About the Forum project

The Forum is the most ambitious and challenging project within the University of Exeter’s capital development programme. It provides us with a stunning £48 million centrepiece for the Streatham Campus providing a new Student Services Centre, improved learning spaces and library, and retail and catering facilities.

The Forum project is a development that will bring together formal and informal learning spaces and frontline services for students, alongside catering and retail spaces for students and staff. It will provide a focus at the centre of the Streatham Campus for people rather than vehicles and give a sense of arrival to the campus ... What is absolutely essential is that it works for the students. It needs to be flexible so that if future needs change the buildings can be easily adjusted to suit, and flexible so that spaces can potentially be used for a range of activity and to promote the University's cultural values.

Vision statement from David Allen - Registrar and Deputy Chief Executive

The build

After much deliberation, the Wilkinson Eyre Architects proposal was selected as the University’s chosen design for the Forum. A great deal of individuals took time to comment on the final 2 shortlisted designs, the feedback of staff and students being extremely useful in coming to a final decision.

Sir Robert McAlpine (builders of the O2 Arena and the Eden Project) were appointed as the main contractor for the project and began construction on campus in March 2010. After 72,594 man-hours of work, 4.5 Olympic swimming pools of removed soil and 2409 m3 of poured concrete, the Forum was officially opened by Her Majesty the Queen on 2 May 2012.

The project was funded through loans, fundraising, lease premium from the student residences transaction and income from joint ventures. No government funding has been used nor was the project being funded by increased student tuition fees.

Arts and culture

The Forum provides a mix of both formal and informal performance spaces, from the 400-seat auditorium, to the open-air Piazza and the pedestrianised street all offering new opportunities for performance, art, film and literature for student societies and major events.

The Forum will also have its own version of the Fourth Plinth, known as ‘the Forum Plinth’ - a space available for temporary art commissions or for serving as a student soap box during guild elections.

Barbara Hepworth’s much loved sculpture, Figure, which used to reside in the Northcott Theatre, is now sited in the new University reception for the enjoyment of all visitors to the campus. An architectural glass art work by internationally renowned artist Alexander Beleschenko forms the artistic centre-piece of the Forum Building, and a felled lime tree that originally stood by the Main Library, on the corner of Stocker Road, has been turned into a tree seat sculpture by tree surgeon and artist Nigel Ross.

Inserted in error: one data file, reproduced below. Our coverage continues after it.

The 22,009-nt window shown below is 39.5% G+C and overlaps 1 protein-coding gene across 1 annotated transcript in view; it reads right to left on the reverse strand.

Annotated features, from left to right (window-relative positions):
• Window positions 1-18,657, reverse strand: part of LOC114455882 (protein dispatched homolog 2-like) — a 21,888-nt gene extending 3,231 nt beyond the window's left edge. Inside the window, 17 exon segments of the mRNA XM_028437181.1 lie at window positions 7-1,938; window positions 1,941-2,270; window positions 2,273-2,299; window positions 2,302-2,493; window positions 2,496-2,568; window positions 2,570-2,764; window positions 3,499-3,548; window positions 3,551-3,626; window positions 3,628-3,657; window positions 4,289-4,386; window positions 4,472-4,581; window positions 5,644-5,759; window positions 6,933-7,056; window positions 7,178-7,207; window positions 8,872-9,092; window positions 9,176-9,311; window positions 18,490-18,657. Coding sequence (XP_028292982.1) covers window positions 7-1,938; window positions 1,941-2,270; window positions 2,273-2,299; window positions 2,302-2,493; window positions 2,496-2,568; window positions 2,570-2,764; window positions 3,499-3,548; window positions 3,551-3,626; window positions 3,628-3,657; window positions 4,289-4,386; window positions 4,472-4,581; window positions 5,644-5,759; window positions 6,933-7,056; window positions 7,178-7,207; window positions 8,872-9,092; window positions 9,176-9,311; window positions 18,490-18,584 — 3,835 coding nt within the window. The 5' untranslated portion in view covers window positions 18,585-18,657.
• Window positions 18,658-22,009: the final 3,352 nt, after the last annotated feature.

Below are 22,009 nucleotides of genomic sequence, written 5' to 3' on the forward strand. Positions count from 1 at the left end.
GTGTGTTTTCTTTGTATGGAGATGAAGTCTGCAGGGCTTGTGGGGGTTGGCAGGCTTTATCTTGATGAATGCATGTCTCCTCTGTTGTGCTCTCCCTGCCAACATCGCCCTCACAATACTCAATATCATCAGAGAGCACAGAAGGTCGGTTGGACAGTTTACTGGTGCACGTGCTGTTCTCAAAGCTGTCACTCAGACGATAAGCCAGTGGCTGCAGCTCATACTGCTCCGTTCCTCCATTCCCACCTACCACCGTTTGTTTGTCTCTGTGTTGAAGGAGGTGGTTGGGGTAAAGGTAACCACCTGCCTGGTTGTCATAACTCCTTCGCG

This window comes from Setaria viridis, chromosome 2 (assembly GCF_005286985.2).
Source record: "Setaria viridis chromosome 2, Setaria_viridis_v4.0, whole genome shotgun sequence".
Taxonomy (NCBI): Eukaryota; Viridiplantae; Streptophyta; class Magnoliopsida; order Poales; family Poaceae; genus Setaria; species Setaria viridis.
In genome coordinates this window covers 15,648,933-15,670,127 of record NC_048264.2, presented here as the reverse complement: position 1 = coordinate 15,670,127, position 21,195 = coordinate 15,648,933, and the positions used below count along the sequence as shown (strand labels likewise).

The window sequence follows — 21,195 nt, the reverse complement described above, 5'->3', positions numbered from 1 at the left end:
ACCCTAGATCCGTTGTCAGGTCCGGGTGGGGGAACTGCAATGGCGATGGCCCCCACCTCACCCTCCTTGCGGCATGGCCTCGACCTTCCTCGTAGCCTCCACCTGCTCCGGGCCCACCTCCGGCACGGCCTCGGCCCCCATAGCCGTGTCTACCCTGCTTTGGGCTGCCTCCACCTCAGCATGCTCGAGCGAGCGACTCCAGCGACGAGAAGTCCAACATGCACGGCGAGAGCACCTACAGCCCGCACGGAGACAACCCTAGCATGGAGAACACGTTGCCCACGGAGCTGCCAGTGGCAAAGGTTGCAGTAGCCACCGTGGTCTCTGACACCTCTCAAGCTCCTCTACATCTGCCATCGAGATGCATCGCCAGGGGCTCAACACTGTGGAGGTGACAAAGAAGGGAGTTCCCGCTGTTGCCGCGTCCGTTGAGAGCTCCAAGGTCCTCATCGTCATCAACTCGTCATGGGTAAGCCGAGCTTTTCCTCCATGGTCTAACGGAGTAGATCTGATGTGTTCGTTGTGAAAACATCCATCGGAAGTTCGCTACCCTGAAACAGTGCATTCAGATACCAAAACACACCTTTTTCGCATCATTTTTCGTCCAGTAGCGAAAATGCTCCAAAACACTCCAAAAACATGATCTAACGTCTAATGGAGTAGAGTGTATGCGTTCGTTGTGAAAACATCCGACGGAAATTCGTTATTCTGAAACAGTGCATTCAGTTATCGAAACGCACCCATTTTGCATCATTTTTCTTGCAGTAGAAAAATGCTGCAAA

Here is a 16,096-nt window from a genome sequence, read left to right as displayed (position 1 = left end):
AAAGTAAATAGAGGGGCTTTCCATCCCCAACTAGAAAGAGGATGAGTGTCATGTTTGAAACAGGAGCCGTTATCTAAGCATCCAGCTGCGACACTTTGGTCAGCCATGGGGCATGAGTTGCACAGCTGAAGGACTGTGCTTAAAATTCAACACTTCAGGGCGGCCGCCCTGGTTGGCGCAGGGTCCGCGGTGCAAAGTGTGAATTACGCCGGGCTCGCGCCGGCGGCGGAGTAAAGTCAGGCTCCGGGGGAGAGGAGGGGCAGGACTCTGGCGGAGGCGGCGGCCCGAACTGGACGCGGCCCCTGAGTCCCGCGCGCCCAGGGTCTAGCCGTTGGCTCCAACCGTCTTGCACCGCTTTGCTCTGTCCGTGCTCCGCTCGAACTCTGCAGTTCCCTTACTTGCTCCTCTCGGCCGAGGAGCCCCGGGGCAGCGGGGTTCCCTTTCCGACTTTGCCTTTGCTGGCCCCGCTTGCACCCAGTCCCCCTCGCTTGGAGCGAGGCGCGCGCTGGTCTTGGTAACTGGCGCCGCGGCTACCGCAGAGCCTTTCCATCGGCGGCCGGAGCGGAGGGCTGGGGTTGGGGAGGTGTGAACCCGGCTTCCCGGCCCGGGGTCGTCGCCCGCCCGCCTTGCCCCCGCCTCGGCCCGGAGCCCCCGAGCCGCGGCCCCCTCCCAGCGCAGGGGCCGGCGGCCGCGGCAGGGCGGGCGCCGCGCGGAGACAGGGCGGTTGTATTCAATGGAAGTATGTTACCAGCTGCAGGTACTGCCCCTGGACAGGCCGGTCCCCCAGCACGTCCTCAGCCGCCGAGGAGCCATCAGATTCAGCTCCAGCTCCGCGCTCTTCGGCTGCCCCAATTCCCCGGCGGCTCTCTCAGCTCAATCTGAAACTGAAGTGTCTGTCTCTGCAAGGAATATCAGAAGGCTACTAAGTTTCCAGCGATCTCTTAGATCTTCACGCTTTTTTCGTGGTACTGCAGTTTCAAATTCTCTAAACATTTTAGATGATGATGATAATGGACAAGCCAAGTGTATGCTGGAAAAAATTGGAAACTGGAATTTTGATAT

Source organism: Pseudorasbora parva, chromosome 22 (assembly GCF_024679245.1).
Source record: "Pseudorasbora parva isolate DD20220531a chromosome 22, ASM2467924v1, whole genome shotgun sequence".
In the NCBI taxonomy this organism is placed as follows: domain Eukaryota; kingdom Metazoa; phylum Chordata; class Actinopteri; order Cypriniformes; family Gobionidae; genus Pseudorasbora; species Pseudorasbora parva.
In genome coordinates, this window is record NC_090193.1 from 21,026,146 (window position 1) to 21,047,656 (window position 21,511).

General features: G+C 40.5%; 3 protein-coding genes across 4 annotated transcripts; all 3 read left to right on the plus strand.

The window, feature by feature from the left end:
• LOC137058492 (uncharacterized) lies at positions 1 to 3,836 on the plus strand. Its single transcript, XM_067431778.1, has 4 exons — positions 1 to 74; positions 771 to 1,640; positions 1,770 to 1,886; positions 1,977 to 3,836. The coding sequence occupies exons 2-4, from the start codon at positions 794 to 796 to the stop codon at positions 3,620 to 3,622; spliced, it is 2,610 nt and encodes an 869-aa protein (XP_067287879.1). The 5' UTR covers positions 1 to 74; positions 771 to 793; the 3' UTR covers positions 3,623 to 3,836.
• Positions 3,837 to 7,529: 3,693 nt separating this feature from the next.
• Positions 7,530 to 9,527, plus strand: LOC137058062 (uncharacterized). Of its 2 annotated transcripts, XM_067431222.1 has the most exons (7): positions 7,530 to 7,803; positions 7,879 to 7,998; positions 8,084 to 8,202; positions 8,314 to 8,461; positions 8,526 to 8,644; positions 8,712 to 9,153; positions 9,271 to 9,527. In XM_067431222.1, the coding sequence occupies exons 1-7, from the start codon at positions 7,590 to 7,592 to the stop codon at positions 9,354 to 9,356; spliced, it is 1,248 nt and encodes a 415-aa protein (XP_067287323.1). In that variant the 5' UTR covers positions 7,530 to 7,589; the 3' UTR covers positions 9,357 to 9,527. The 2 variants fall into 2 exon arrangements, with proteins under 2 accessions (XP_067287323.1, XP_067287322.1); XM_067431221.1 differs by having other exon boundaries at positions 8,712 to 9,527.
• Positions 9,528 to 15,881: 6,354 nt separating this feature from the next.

The environmental impact of the Forum building was minimised through design and methodology. Construction materials have been re-used and recycled where possible and Green Guide ‘A’ rated materials incorporated at every opportunity.

Biodiversity on campus was monitored throughout the build and extensive measures taken to anticipate the effects of the development on the local ecology, wherever possible rare plants and trees were moved or carefully protected.

The building fabric and glazing used in the Forum has achieved a level of thermal performance 10% better than that required by building regulations. This will deliver a serious reduction in energy use and CO2 emissions.

The development provides over a hundred extra cycle spaces, plus showers and lockers, to promote cycling and walking to campus, and the new piazzas create a more pedestrian focus.

Recycling bins are being placed in strategic locations around the forum building to facilitate a sustainable waste strategy and a composter has been brought onto site to provide organic waste processing services for the whole campus with up to 3500 litres of organic waste to be converted into compost every week and used to keep the luscious grounds at the University looking their best.